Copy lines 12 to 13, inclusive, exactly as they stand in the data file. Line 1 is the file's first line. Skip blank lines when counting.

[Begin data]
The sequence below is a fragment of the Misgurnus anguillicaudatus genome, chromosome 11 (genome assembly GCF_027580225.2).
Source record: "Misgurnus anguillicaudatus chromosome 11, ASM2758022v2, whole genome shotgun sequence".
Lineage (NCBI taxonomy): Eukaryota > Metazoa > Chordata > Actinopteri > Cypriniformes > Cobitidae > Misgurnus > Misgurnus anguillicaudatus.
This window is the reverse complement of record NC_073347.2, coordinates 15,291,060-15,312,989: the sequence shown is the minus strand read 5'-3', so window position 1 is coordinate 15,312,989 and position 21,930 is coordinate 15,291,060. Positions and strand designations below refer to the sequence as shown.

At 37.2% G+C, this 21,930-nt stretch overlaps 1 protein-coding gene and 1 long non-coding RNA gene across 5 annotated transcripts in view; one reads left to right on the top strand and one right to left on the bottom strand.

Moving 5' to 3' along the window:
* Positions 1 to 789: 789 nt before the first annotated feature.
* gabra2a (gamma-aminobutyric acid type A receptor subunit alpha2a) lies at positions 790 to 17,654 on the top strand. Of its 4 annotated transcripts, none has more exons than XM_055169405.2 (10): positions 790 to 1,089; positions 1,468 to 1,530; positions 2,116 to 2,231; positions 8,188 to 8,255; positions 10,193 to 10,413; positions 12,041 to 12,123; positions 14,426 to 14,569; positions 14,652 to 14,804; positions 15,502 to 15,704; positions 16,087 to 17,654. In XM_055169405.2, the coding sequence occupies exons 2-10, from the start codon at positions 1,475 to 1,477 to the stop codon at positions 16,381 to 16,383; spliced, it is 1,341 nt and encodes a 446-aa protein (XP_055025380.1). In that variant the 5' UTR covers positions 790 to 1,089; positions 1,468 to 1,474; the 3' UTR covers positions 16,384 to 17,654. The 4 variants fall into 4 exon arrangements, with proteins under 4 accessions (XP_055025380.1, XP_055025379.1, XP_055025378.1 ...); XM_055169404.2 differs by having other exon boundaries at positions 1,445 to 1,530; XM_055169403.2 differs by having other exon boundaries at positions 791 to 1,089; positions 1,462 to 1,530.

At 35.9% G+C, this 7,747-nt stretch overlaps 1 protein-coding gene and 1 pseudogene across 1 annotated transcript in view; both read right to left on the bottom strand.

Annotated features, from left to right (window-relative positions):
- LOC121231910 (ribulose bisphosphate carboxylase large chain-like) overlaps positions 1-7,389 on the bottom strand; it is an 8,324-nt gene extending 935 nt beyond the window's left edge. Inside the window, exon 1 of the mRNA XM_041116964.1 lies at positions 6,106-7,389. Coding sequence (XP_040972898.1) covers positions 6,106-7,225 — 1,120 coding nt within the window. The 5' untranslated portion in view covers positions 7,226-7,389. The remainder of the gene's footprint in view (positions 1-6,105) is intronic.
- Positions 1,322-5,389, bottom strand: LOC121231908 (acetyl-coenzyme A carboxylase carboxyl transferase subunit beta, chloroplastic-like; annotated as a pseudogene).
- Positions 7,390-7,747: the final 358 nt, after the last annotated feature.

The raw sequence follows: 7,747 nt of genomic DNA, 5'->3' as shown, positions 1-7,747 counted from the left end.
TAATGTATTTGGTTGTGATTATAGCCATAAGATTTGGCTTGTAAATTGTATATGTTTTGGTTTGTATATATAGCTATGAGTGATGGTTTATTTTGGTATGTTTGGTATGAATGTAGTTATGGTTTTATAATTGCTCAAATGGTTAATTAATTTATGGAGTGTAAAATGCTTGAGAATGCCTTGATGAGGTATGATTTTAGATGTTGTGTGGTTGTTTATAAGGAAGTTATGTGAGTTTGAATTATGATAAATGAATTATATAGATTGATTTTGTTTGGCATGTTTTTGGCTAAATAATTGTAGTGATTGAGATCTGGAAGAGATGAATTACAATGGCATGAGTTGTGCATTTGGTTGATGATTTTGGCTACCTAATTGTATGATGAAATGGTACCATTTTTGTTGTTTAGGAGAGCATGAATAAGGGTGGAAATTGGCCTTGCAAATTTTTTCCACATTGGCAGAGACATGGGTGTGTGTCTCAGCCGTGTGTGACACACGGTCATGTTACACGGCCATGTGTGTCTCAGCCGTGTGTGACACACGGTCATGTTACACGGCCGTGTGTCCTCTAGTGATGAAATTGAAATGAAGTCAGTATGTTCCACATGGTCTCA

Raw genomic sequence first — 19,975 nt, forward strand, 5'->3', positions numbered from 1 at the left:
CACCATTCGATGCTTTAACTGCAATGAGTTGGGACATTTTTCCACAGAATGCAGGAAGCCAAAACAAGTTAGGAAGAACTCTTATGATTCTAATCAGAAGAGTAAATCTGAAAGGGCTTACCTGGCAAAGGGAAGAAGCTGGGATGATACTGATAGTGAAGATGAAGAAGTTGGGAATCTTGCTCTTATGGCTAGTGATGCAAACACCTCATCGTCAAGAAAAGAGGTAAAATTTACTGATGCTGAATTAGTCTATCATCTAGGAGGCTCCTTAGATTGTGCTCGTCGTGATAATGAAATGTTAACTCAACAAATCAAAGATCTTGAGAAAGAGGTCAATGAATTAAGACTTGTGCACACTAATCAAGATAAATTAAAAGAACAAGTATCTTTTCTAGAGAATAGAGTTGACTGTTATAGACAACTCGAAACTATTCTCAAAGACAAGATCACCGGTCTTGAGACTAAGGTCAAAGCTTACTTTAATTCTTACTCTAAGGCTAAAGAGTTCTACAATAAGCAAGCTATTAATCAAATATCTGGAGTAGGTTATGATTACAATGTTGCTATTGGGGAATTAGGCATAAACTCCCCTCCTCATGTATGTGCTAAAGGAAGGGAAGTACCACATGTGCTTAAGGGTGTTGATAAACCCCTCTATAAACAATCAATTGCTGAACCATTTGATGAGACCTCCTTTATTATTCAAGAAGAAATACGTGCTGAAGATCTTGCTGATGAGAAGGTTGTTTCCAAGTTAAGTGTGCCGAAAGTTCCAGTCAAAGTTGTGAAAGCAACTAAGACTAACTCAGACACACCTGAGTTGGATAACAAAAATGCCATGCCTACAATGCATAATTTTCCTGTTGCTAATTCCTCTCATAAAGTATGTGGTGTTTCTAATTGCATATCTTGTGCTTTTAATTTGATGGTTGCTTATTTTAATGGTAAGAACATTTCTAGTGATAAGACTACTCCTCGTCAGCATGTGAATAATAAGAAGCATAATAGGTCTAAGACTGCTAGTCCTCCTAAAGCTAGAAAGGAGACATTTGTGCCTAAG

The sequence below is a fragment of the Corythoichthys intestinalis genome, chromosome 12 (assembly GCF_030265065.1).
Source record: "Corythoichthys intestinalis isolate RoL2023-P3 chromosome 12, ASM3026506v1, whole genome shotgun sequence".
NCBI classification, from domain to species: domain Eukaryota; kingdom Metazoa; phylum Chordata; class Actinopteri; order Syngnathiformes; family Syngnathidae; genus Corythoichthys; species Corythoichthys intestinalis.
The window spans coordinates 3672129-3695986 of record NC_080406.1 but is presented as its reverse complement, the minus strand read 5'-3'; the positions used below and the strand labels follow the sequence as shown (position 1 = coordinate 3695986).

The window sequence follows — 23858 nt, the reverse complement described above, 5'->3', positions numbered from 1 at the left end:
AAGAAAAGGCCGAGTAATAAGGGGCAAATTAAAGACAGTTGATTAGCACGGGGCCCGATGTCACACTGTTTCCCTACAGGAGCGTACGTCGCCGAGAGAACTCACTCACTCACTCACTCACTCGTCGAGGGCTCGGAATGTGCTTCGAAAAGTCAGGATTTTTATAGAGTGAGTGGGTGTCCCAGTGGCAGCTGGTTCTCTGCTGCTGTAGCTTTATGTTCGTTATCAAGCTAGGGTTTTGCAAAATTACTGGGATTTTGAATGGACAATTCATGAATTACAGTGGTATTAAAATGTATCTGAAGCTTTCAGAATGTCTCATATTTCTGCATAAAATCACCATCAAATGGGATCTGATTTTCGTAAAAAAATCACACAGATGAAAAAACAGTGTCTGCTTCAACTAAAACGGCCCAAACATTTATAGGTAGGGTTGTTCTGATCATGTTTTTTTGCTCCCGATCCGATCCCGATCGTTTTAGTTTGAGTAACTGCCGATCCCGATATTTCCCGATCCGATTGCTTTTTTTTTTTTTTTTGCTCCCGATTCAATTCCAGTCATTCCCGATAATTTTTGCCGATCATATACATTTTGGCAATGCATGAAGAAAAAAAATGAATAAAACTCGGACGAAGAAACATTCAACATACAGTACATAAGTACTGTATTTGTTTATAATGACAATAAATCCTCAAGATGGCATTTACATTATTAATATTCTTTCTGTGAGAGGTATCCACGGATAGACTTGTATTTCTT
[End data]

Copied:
- Positions 1,322-5,389, bottom strand: LOC121231908 (acetyl-coenzyme A carboxylase carboxyl transferase subunit beta, chloroplastic-like; annotated as a pseudogene).
- Positions 7,390-7,747: the final 358 nt, after the last annotated feature.